We just had our house appraised and, gulp, it's worth five times what we paid for it 12 years ago. We did the math and discovered that we're sitting on a fortune.
Who would ever have thought our weathered cottage would cause us to totally rethink our lifestyle? Because surely you don't treat a house that's worth as much as ours the way you would a bungalow in the low hundred thousands.
What we used to think of as our little California home near the sea is now a "property," and as such deserves to be maintained in a manner befitting its market price.
Translation: Our days as do-it-yourselfers are over. We wouldn't even know where to buy the kind of nails you put into a house of this value. Painting, caulking, filling in the little cracks with wood putty. Those chores aren't for people of our new net worth.
True, professionals who do those jobs may charge $30 or $40 an hour. But how insignificant is that when you're talking about a "property"?
Another thing we've learned is that treating our "property" properly also means getting rid of our penny-pinching ways when it comes to home improvement.
Before our rise in circumstances, if we needed to screen the backyard - now referred to only as "in back" - we might have opted for white pines and forsythia.
But that's si bourgeois for a "property." Now we wonder if we shouldn't gravitate toward Japanese cedars and Arabian jasmine - a bit pricey, sure, but in our bracket, cost surely should be no issue. And while we're at it, it's unlikely you'll be seeing those old $4-a-pot geraniums in our window boxes. Our vision is to have the kind of plants that more closely reflect our newly elevated tastes.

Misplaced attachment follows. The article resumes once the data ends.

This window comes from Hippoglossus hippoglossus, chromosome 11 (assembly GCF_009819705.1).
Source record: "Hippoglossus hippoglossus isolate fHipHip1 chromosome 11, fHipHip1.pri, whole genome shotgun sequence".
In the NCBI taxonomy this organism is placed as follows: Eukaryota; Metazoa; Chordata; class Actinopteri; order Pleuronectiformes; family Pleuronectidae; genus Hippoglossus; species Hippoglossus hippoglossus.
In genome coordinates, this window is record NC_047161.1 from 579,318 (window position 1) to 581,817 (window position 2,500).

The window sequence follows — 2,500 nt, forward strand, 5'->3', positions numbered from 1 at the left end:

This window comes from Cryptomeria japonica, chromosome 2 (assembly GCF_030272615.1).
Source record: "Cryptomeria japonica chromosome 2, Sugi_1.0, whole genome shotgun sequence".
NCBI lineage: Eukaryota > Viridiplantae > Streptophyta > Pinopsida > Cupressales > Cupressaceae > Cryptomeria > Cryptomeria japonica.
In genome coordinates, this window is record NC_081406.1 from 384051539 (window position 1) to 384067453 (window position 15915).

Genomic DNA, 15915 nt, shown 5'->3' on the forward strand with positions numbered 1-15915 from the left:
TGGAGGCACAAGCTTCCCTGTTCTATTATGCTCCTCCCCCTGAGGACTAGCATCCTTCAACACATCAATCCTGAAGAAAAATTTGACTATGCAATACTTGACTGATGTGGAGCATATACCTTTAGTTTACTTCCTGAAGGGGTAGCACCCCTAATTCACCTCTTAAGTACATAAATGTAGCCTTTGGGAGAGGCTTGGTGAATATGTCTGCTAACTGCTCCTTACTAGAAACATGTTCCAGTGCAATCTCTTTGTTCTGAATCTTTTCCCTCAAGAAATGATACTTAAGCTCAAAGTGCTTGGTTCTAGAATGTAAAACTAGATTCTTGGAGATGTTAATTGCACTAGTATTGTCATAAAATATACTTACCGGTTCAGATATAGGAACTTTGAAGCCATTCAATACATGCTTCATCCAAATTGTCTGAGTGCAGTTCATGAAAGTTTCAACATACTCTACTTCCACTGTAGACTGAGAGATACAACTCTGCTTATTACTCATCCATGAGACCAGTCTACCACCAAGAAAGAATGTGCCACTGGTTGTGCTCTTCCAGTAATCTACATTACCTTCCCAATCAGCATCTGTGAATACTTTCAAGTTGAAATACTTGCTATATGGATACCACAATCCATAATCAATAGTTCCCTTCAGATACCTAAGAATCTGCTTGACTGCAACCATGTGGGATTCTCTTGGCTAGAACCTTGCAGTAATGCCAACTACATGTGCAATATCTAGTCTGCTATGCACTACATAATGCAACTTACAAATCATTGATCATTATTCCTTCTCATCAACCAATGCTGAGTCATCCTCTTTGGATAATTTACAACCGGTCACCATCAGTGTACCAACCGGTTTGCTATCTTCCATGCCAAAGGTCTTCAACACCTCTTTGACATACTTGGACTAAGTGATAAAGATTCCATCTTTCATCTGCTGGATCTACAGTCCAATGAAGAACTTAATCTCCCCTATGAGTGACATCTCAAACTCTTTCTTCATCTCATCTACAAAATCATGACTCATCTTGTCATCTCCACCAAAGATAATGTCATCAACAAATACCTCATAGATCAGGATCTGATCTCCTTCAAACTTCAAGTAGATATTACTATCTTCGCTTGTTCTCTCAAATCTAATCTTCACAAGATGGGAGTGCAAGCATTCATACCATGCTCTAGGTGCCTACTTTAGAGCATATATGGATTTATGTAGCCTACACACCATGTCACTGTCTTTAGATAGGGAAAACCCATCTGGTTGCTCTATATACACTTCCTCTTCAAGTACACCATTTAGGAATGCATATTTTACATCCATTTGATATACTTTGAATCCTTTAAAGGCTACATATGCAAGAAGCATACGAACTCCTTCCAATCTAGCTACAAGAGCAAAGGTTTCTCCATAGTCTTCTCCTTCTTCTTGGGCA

And it doesn't stop there. Our wardrobes, once limited to faded Levis and Ft. Myers Beach T-shirts, perfectly appropriate for owners of a modest house on less than half an acre, now make us look underdressed. I guess we need to shop for designer jeans.
Still, even when the clouds have silver linings - or in our case, gold - they are still clouds, and that's what we're dealing with now. Unless we sell our house - which we have no intention of doing - we have no more money than we had before we found out our house was a "property."
Yet, the only way we can afford to keep our "property" up in the manner it deserves is if we sell it. It's a conundrum.
Don't think we're not grateful for this real-estate boom. It's just that every so often, when we hear the current market described as a "bubble," we're rooting for the side with the pins.